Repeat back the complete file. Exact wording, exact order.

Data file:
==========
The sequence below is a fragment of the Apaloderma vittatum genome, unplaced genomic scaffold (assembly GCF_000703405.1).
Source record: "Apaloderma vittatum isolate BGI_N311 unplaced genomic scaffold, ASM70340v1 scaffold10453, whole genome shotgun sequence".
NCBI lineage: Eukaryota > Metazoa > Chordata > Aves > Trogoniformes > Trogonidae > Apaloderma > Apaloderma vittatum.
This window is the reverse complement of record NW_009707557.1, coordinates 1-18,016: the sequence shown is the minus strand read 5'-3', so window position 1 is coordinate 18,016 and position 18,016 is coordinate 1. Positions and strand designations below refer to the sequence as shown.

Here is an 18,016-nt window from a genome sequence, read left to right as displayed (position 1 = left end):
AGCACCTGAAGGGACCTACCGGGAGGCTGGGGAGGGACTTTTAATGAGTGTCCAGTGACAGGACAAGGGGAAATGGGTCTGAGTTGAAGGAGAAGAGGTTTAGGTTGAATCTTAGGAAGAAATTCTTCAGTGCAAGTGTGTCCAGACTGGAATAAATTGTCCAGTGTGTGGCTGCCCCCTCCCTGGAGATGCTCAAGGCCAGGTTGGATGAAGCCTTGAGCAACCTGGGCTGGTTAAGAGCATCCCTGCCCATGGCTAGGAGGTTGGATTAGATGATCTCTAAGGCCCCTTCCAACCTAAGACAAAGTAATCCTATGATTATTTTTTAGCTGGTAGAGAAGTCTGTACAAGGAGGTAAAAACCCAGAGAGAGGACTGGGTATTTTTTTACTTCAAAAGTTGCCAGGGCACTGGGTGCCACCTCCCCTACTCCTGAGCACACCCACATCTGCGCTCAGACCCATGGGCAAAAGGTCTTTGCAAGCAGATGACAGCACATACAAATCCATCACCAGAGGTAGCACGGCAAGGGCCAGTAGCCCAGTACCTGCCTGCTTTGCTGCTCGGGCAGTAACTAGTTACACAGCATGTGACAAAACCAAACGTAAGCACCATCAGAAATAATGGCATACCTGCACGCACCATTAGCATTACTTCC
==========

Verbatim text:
The sequence below is a fragment of the Apaloderma vittatum genome, unplaced genomic scaffold (assembly GCF_000703405.1).
Source record: "Apaloderma vittatum isolate BGI_N311 unplaced genomic scaffold, ASM70340v1 scaffold10453, whole genome shotgun sequence".
NCBI lineage: Eukaryota > Metazoa > Chordata > Aves > Trogoniformes > Trogonidae > Apaloderma > Apaloderma vittatum.
This window is the reverse complement of record NW_009707557.1, coordinates 1-18,016: the sequence shown is the minus strand read 5'-3', so window position 1 is coordinate 18,016 and position 18,016 is coordinate 1. Positions and strand designations below refer to the sequence as shown.

Here is an 18,016-nt window from a genome sequence, read left to right as displayed (position 1 = left end):
AGCACCTGAAGGGACCTACCGGGAGGCTGGGGAGGGACTTTTAATGAGTGTCCAGTGACAGGACAAGGGGAAATGGGTCTGAGTTGAAGGAGAAGAGGTTTAGGTTGAATCTTAGGAAGAAATTCTTCAGTGCAAGTGTGTCCAGACTGGAATAAATTGTCCAGTGTGTGGCTGCCCCCTCCCTGGAGATGCTCAAGGCCAGGTTGGATGAAGCCTTGAGCAACCTGGGCTGGTTAAGAGCATCCCTGCCCATGGCTAGGAGGTTGGATTAGATGATCTCTAAGGCCCCTTCCAACCTAAGACAAAGTAATCCTATGATTATTTTTTAGCTGGTAGAGAAGTCTGTACAAGGAGGTAAAAACCCAGAGAGAGGACTGGGTATTTTTTTACTTCAAAAGTTGCCAGGGCACTGGGTGCCACCTCCCCTACTCCTGAGCACACCCACATCTGCGCTCAGACCCATGGGCAAAAGGTCTTTGCAAGCAGATGACAGCACATACAAATCCATCACCAGAGGTAGCACGGCAAGGGCCAGTAGCCCAGTACCTGCCTGCTTTGCTGCTCGGGCAGTAACTAGTTACACAGCATGTGACAAAACCAAACGTAAGCACCATCAGAAATAATGGCATACCTGCACGCACCATTAGCATTACTTCC